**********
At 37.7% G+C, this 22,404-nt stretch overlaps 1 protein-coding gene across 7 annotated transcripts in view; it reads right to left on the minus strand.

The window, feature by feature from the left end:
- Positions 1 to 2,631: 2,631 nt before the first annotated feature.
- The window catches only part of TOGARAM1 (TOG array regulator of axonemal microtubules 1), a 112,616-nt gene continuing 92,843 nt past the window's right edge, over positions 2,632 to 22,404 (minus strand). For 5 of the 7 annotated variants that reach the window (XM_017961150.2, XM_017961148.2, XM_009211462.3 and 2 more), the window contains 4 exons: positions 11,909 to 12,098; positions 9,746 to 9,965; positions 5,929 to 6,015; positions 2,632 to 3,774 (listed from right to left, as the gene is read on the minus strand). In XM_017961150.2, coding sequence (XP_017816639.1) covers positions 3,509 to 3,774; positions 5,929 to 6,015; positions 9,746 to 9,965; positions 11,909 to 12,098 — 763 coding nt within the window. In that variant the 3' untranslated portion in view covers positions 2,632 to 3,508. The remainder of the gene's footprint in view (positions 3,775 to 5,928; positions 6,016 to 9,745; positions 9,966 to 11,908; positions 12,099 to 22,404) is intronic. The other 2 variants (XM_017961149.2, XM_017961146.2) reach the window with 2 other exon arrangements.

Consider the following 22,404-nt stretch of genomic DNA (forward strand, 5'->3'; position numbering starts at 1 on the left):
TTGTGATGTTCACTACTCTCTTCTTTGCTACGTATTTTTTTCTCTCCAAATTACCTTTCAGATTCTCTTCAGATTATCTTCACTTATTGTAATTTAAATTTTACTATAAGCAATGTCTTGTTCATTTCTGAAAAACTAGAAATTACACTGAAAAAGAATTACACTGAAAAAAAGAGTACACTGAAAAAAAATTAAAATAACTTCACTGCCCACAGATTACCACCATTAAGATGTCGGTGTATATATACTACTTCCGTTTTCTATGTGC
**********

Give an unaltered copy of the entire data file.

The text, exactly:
At 37.7% G+C, this 22,404-nt stretch overlaps 1 protein-coding gene across 7 annotated transcripts in view; it reads right to left on the minus strand.

The window, feature by feature from the left end:
- Positions 1 to 2,631: 2,631 nt before the first annotated feature.
- The window catches only part of TOGARAM1 (TOG array regulator of axonemal microtubules 1), a 112,616-nt gene continuing 92,843 nt past the window's right edge, over positions 2,632 to 22,404 (minus strand). For 5 of the 7 annotated variants that reach the window (XM_017961150.2, XM_017961148.2, XM_009211462.3 and 2 more), the window contains 4 exons: positions 11,909 to 12,098; positions 9,746 to 9,965; positions 5,929 to 6,015; positions 2,632 to 3,774 (listed from right to left, as the gene is read on the minus strand). In XM_017961150.2, coding sequence (XP_017816639.1) covers positions 3,509 to 3,774; positions 5,929 to 6,015; positions 9,746 to 9,965; positions 11,909 to 12,098 — 763 coding nt within the window. In that variant the 3' untranslated portion in view covers positions 2,632 to 3,508. The remainder of the gene's footprint in view (positions 3,775 to 5,928; positions 6,016 to 9,745; positions 9,966 to 11,908; positions 12,099 to 22,404) is intronic. The other 2 variants (XM_017961149.2, XM_017961146.2) reach the window with 2 other exon arrangements.

Consider the following 22,404-nt stretch of genomic DNA (forward strand, 5'->3'; position numbering starts at 1 on the left):
TTGTGATGTTCACTACTCTCTTCTTTGCTACGTATTTTTTTCTCTCCAAATTACCTTTCAGATTCTCTTCAGATTATCTTCACTTATTGTAATTTAAATTTTACTATAAGCAATGTCTTGTTCATTTCTGAAAAACTAGAAATTACACTGAAAAAGAATTACACTGAAAAAAAGAGTACACTGAAAAAAAATTAAAATAACTTCACTGCCCACAGATTACCACCATTAAGATGTCGGTGTATATATACTACTTCCGTTTTCTATGTGC